Amazon EC2 nameservers with WHM

Setting up Amazon EC2 is quick and easy, you can build a server within less than an hour.

I initially used a great guide posted by Rob Scott which shows how to setup a VPC with security group, an EC2 instance and then how to install WHM on it. I used the guide as reference to my own way of doing it though and it gave me the foundation I needed, especially being unfamiliar with AWS.

The guide tells you how to use Route53 for the DNS which I didn’t follow. I wanted to setup my own, private nameservers. The main reasons were aesthetic (the looks of it in WHOIS) and also so that I could point all my domains to the same two nameservers and never have to change them. If an IP ever had to be swapped out, I could just change the IP at the registrar but the nameservers would remain the same.

I assume that you’ve followed the guide to the point where you have a running Amazon EC2 instance, one network interface with one private IP and an elastic IP associated to that which is public and that you have then installed WHM. If you haven’t started the WHM install yet, that is okay, you can do the IP configuration during the installation of WHM.

So follow these steps to setup private nameservers on Amazon EC2 running WHM:

1. Manage private and elastic IPs

In the guide as mentioned above, Rob showed you how to create one, primary IP address which is private. He then also showed you to create an elastic IP and associate it with that private IP address you created. We want to create another private and public/elastic IP. One for each nameserver.

Now go to your AWS console and go to EC2. Then click “Instances” where you’ll see all your instances. Select the specific instance and click “Actions” at the top or right-click on the instance name. Then select “Manage Private IP Addresses“. Click “Assign New IP” and leave the box on “Auto Assign” and make sure you tick/check the “Allow reassociation” checkbox and then update. It created for me.


Now go to Network & Security > Elastic IPs in your EC2 dashboard. Click the “Allocate New Address” button at the top to create an IP address. Once it has been created, select the elastic IP and click “Associate Address” at the top or right-click on it and select “Associate Address“. A dialog will appear.

Leave the instance empty and under network interface, click inside the field to load the network interfaces. Now choose the same network interface that you created the primary, private IP address on. Then under “Private IP Address“, select the private IP that we just created in the previous step and then tick/check the “Reassociation” checkbox and click “Associate” to finish.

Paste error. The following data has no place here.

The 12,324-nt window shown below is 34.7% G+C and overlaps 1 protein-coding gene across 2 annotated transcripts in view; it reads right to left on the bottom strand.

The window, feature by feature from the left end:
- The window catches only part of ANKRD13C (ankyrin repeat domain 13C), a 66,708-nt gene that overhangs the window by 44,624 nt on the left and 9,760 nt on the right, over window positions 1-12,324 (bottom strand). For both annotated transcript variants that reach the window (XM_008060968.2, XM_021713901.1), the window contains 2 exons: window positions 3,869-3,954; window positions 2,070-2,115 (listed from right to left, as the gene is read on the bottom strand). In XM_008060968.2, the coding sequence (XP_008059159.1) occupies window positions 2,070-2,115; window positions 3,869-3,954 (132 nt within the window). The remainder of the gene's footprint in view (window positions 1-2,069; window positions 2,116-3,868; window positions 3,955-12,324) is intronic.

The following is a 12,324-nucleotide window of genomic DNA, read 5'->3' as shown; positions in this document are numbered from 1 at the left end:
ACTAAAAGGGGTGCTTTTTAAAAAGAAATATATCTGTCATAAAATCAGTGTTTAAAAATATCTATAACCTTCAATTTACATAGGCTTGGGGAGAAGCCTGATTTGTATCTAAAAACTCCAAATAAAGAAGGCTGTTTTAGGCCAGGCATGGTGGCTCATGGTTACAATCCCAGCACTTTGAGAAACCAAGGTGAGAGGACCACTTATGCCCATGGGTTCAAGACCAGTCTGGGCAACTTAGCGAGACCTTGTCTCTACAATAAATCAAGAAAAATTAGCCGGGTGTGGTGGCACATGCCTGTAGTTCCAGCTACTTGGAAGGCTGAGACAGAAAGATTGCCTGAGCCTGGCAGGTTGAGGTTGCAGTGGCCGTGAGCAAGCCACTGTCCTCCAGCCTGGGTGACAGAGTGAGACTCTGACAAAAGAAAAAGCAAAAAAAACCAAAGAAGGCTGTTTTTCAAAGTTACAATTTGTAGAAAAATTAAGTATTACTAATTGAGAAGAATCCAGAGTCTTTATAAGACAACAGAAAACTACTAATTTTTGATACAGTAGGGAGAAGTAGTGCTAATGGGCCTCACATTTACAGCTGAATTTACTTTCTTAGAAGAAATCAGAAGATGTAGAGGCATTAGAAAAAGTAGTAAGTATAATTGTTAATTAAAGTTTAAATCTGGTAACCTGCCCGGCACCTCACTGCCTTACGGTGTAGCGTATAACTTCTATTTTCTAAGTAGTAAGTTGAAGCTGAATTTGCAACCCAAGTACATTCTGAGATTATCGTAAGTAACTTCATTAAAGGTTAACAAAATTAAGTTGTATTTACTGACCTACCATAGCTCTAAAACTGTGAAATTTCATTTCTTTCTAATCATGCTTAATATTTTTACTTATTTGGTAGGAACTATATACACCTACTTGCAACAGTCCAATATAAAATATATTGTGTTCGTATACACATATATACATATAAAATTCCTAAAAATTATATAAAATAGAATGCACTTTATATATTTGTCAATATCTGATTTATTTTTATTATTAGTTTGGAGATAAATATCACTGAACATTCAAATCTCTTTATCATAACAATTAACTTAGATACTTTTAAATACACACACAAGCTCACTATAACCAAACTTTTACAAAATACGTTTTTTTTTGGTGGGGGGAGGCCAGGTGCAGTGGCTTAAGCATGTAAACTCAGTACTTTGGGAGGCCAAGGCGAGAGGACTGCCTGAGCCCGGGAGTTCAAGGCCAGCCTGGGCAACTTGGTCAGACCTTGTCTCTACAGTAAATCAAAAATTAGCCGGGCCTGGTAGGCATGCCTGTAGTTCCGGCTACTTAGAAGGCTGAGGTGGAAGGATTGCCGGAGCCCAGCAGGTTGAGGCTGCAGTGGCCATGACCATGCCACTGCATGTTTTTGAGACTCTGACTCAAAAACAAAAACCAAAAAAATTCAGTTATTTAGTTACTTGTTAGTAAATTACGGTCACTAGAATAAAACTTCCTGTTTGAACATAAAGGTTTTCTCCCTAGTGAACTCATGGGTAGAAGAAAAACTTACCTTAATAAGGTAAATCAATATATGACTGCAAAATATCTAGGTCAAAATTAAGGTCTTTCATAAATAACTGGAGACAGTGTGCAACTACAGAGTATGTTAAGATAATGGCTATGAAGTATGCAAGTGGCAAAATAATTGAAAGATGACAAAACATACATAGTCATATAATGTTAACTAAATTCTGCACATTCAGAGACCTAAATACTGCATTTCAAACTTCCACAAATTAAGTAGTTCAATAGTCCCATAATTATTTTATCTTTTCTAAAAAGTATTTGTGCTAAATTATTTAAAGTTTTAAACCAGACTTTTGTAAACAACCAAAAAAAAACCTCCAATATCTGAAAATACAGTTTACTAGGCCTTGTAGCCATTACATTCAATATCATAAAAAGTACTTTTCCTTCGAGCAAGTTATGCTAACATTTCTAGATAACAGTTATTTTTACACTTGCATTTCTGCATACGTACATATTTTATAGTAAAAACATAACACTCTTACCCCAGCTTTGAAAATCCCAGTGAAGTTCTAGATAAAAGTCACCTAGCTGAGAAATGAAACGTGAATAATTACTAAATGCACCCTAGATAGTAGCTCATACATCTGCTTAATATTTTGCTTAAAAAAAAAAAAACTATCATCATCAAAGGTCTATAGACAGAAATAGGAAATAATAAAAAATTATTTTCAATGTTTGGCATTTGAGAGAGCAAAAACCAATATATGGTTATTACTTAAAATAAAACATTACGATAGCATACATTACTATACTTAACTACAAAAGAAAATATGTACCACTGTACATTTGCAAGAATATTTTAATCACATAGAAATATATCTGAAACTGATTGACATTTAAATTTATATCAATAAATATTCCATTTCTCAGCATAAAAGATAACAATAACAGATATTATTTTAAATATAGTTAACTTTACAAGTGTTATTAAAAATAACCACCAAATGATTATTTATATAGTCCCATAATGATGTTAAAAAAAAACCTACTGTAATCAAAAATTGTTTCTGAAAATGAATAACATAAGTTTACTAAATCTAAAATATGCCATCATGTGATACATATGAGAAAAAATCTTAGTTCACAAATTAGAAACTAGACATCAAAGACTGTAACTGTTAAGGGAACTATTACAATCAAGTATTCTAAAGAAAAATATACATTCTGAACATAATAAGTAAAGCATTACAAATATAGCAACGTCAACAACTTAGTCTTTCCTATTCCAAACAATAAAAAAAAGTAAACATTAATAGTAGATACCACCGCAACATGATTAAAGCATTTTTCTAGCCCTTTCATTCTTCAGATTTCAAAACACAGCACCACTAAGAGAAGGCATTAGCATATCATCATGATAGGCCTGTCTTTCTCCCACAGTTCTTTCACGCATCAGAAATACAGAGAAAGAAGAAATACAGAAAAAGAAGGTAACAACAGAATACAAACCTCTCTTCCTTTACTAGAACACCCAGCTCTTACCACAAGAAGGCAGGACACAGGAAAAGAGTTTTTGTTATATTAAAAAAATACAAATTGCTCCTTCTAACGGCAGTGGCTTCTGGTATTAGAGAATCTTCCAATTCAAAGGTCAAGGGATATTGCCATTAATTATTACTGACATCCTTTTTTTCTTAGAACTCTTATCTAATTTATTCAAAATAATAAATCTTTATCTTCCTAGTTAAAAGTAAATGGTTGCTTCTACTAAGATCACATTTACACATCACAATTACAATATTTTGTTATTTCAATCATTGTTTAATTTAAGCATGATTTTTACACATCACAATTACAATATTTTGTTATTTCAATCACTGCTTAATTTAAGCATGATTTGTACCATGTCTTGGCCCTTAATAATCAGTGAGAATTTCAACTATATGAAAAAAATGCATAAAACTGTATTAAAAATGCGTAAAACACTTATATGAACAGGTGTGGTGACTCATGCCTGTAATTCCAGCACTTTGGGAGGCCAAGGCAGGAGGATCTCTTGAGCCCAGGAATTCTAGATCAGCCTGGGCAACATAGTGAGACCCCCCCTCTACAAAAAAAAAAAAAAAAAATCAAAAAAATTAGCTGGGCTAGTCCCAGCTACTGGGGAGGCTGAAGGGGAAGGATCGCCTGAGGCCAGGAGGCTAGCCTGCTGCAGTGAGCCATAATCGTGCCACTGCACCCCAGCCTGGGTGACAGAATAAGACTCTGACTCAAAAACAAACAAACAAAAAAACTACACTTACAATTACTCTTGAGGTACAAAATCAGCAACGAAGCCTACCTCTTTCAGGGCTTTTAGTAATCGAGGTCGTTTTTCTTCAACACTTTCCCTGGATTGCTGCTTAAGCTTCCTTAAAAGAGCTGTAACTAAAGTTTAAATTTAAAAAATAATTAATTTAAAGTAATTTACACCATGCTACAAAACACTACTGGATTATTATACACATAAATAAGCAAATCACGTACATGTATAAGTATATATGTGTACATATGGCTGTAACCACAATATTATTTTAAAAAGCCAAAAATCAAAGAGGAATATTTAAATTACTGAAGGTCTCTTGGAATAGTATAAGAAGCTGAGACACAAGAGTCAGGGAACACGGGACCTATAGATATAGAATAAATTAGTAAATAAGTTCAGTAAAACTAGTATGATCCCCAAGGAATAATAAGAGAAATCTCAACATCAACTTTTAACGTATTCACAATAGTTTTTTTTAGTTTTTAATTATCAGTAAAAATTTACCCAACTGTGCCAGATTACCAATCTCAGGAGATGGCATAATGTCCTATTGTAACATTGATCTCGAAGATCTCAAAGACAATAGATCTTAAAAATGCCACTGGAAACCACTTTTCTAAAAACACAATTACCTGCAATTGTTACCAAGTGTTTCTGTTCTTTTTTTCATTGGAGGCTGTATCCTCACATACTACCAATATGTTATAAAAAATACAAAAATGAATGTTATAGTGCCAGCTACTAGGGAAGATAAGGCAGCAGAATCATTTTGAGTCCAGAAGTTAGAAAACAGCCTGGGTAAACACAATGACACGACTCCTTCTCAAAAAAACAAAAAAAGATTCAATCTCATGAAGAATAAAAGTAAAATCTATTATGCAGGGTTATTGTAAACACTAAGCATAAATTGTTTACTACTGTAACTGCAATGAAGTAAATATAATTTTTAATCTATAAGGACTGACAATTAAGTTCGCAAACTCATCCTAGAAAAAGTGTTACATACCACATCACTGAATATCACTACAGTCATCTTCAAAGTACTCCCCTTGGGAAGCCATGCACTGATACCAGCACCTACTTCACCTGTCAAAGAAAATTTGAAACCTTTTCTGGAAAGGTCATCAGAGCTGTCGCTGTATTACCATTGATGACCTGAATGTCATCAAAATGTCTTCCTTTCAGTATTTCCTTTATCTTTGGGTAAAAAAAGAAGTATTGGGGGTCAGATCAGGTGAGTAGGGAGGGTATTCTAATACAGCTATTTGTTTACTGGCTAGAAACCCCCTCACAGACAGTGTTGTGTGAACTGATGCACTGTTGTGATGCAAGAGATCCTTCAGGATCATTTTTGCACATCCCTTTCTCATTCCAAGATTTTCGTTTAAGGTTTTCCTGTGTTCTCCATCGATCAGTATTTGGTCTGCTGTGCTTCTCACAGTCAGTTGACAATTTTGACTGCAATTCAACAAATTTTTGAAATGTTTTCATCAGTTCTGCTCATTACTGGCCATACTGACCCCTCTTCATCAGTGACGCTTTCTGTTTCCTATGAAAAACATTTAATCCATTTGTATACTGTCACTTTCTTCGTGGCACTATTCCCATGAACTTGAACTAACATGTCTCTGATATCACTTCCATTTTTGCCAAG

That’s it for this step. You now have two private IPs on the network interface of the instance and you have two public, elastic IPs, each associated to one of the private IP addresses.

2. WHM IP Address Setup

If you haven’t installed WHM yet, you can do that now and it will allow you to add IP addresses during the setup process after installation.

If you have already installed WHM, you can go to IP Functions > Add New IP Address in WHM.

For both, remember that by default, it will be in NAT mode so you’ll enter the private IP addresses into WHM and not the elastic IPs. WHM will automatically route the private IP addresses to their associated elastic IPs for you, don’t worry about that.

In this case, the private IP that we just created was So I’ll enter that into the box and submit it. Do the same for your other private IP address that you created on the instance earlier on in Rob’s guide accordingly. Again, do not enter the elastic IP, it will not work, it will just be unroutable unless you are not in NAT mode.


That’s it for the WHM setup. WHM will automatically route the private IP addresses to the elastic IPs and do the work for you.

3. Register Nameservers at Registrar

Now we need to register the private nameservers for our IP addresses at the registrar where the domain is registered or you could use a 3rd party DNS service if you wanted to but in this case I wanted the nameservers to be and where is my domain.

If you don’t have a domain that you want to use for the nameservers, you can just go and register one right now.

Login to your account at your registar like GoDaddy or Dynadot for example. Each registrar will give you documentation or help on registering private nameservers/hostnames so I’m not going to post different registrars here but I’ll give you the instructions for GoDaddy and Dynadot. Both are equally easy to do but GoDaddy seems very slow to propagate DNS compared to Dynadot from my experience. That is also why I have moved most of my domains over.